Jesus taught his followers to have “mercy on your fellow servant just as [the Lord] had mercy on you”. Paul taught his followers to “be imitators of God” and “forgive one another …even as also the Lord forgave you.”
We see now that forgiving SOMEONE ELSE in compassionate response to their confession and repentance IS forgiving “as the Lord forgave you.” Therefore, Stefan Molyneux’s statement on forgiveness is in harmony with the teachings of Jesus, John the Baptist, Paul of Tarsus, and John of Patmos.
Stefan’s words here are modern-day reminders of the New Testament’s ancient teachings about forgiving people who have erred against us…after they repent of their errors and confess them to us.
Appendix: A Few Technical Notes…
According to the online concordance that I use, the word “forgive” (to include “forgave,” “forgiven,” “forgiveness,” and “forgives”) appears 66 timesin the New Testament (NIV), as follows:
Matthew (12 times)
Mark (10 times)
Luke (19 times)
John (1 time)
Acts (6 times)
Romans (1 time)
2 Corinthians (4 times)
Ephesians (2 times)
Colossians (4 times)
Hebrews (3 times)
James (1 time)
1 John (3 times)
In keeping with my personal Bible study guidelines, this discussion omits the Old Testament, the Book of Acts, certain Pauline pseudepigrepha (2 Thessalonians, 1 and 2 Timothy, and Hebrews–but NOT Colossians, Ephesians, or Titus), and passages that only appear once in the three Synoptic Gospels (Matthew, Mark, and Luke), except where noted.
I also have a custom of rendering the Koine Greek word “HAMARTIA” generally as “error” in English because 1) the literal meaning of its verb form “HAMARTANO” is “to miss the mark” (with the classic example of “missing” the bull’s-eye in archery being frequently given) and 2) I know through personal experience that “error” is the greatest cause of harm (perhaps the Greek word translated below as “offence”) among human beings.
(Interestingly, the English word “error” in all its forms (such as “to err”) occurs only EIGHT times in the New International Version (NIV) of the New Testament–and 17 times in the King James Version (KJV). It comes from a different Greek word that also means “deceit” as a noun and “to deceive” as a verb. See 1 John 1:8, referenced herein.)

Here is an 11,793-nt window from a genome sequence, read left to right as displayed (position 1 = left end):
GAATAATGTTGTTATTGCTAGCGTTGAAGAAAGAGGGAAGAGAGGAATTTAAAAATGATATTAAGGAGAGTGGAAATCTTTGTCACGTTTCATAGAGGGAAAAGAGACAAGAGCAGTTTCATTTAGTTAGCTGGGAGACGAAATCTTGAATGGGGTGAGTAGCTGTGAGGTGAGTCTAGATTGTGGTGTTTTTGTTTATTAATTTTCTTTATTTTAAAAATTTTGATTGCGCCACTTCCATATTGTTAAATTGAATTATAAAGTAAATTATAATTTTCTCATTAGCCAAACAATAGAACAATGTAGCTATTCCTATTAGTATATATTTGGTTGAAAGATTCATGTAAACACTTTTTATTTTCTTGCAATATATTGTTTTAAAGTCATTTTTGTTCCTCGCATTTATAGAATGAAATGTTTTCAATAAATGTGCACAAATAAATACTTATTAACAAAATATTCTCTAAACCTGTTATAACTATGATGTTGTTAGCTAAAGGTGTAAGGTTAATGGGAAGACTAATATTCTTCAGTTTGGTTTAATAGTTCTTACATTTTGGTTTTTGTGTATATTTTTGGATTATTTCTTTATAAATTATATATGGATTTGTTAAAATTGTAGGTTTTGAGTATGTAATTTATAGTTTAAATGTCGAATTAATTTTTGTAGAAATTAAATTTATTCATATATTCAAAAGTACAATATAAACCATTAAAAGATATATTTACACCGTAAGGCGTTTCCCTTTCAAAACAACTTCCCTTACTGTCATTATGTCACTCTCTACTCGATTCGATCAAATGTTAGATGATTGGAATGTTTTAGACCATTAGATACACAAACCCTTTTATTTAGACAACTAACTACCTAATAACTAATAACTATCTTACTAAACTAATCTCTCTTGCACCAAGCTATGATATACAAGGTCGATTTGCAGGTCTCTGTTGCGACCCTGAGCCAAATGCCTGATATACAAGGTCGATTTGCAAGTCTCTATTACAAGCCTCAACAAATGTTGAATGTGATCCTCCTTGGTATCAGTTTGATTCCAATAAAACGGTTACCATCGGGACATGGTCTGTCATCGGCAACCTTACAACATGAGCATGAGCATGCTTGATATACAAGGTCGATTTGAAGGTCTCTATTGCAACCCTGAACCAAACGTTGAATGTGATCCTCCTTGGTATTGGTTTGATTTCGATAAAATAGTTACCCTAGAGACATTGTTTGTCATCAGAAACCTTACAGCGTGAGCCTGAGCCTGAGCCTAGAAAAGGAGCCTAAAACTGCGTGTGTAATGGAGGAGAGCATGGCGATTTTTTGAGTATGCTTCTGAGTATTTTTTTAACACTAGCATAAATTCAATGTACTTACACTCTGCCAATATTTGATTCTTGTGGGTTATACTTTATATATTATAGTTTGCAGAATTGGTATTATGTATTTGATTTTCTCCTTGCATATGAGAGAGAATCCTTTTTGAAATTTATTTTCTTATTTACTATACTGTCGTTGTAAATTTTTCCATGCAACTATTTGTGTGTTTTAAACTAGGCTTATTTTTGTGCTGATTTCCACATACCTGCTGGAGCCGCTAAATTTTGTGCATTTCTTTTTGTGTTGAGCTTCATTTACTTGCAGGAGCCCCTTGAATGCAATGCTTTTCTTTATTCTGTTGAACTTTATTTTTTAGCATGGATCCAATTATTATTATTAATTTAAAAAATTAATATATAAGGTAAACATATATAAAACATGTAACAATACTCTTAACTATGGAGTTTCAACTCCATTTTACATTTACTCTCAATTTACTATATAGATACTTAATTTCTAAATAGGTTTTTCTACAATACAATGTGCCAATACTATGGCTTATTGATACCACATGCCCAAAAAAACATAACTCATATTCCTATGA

Text quoted in this essay is from the NIV, as copied from the online concordance at BibleGateway.com. I used this version here because its textual sources (being chosen from among many divergent Greek manuscripts) are superior to the Textus Receptus, the manuscript used to translate the King James Version (KJV) more than 400 years ago; however, the NIV‘s English translation (being less literal or word-for-word, as in the KJV) sometimes loses grasp of the original meaning, in my view. I believe that the value of my approach will become apparent to attentive readers.
Accordingly, in this study I provide, within the copied NIV text, an English transliteration [IN ALL CAPS] after certain key English words and phrases. Where I believe the NIV translation differs meaningfully from the corresponding manuscript’s literal translation (according to my Interlinear KJV: Parallel New Testament in Greek and English), I note both the Greek transliteration AND its literal English translation together [IN ALL CAPS, “IN BRACKETS WITH QUOTES”] following the NIV‘s translation.
In certain instances, the wording of the NIV was so divergent from the Greek that I simply removed the NIV‘s wording and replaced it with its literal English translation IN ALL CAPS, followed by the Greek transliteration [IN BRACKETS]. In other cases, as in general, I use “…” to indicate the removal of text from the quote when it isn’t present in the Greek at all, or where its inclusion (or word order) would reduce the reader’s ability to follow the text, or for the sake of brevity.
All bold type is my own addition, in order to emphasize certain points and/or focus on the subject of study.